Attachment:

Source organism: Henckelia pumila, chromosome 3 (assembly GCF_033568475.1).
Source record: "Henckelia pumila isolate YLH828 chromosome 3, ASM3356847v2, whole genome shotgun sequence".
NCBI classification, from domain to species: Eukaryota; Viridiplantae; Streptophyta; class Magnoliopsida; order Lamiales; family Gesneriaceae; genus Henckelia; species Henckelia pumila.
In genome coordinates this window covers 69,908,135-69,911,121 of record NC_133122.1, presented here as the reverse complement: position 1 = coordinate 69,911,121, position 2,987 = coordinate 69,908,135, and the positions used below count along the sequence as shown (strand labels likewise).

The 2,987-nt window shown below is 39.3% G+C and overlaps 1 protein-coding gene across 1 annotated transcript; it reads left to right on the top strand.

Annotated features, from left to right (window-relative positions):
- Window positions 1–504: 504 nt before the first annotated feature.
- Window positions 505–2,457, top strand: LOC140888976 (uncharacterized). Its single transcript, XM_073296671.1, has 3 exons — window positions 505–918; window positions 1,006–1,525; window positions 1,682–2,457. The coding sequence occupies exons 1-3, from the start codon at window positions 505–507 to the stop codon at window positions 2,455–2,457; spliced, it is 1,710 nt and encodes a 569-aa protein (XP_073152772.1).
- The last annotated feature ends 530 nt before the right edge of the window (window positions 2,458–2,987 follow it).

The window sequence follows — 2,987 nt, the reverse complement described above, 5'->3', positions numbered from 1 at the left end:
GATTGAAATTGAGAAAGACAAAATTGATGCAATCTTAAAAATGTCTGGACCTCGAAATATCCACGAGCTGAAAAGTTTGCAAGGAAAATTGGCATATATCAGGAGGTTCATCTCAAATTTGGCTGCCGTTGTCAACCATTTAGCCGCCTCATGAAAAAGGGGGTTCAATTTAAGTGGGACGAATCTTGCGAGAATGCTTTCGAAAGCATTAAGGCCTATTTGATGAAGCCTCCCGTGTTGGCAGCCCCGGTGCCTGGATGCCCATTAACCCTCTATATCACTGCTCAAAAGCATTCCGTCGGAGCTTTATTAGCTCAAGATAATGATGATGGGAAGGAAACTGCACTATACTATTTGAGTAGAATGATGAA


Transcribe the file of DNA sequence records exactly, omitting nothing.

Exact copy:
Source organism: Henckelia pumila, chromosome 3 (assembly GCF_033568475.1).
Source record: "Henckelia pumila isolate YLH828 chromosome 3, ASM3356847v2, whole genome shotgun sequence".
NCBI classification, from domain to species: Eukaryota; Viridiplantae; Streptophyta; class Magnoliopsida; order Lamiales; family Gesneriaceae; genus Henckelia; species Henckelia pumila.
In genome coordinates this window covers 69,908,135-69,911,121 of record NC_133122.1, presented here as the reverse complement: position 1 = coordinate 69,911,121, position 2,987 = coordinate 69,908,135, and the positions used below count along the sequence as shown (strand labels likewise).

The 2,987-nt window shown below is 39.3% G+C and overlaps 1 protein-coding gene across 1 annotated transcript; it reads left to right on the top strand.

Annotated features, from left to right (window-relative positions):
- Window positions 1–504: 504 nt before the first annotated feature.
- Window positions 505–2,457, top strand: LOC140888976 (uncharacterized). Its single transcript, XM_073296671.1, has 3 exons — window positions 505–918; window positions 1,006–1,525; window positions 1,682–2,457. The coding sequence occupies exons 1-3, from the start codon at window positions 505–507 to the stop codon at window positions 2,455–2,457; spliced, it is 1,710 nt and encodes a 569-aa protein (XP_073152772.1).
- The last annotated feature ends 530 nt before the right edge of the window (window positions 2,458–2,987 follow it).

The window sequence follows — 2,987 nt, the reverse complement described above, 5'->3', positions numbered from 1 at the left end:
GATTGAAATTGAGAAAGACAAAATTGATGCAATCTTAAAAATGTCTGGACCTCGAAATATCCACGAGCTGAAAAGTTTGCAAGGAAAATTGGCATATATCAGGAGGTTCATCTCAAATTTGGCTGCCGTTGTCAACCATTTAGCCGCCTCATGAAAAAGGGGGTTCAATTTAAGTGGGACGAATCTTGCGAGAATGCTTTCGAAAGCATTAAGGCCTATTTGATGAAGCCTCCCGTGTTGGCAGCCCCGGTGCCTGGATGCCCATTAACCCTCTATATCACTGCTCAAAAGCATTCCGTCGGAGCTTTATTAGCTCAAGATAATGATGATGGGAAGGAAACTGCACTATACTATTTGAGTAGAATGATGAA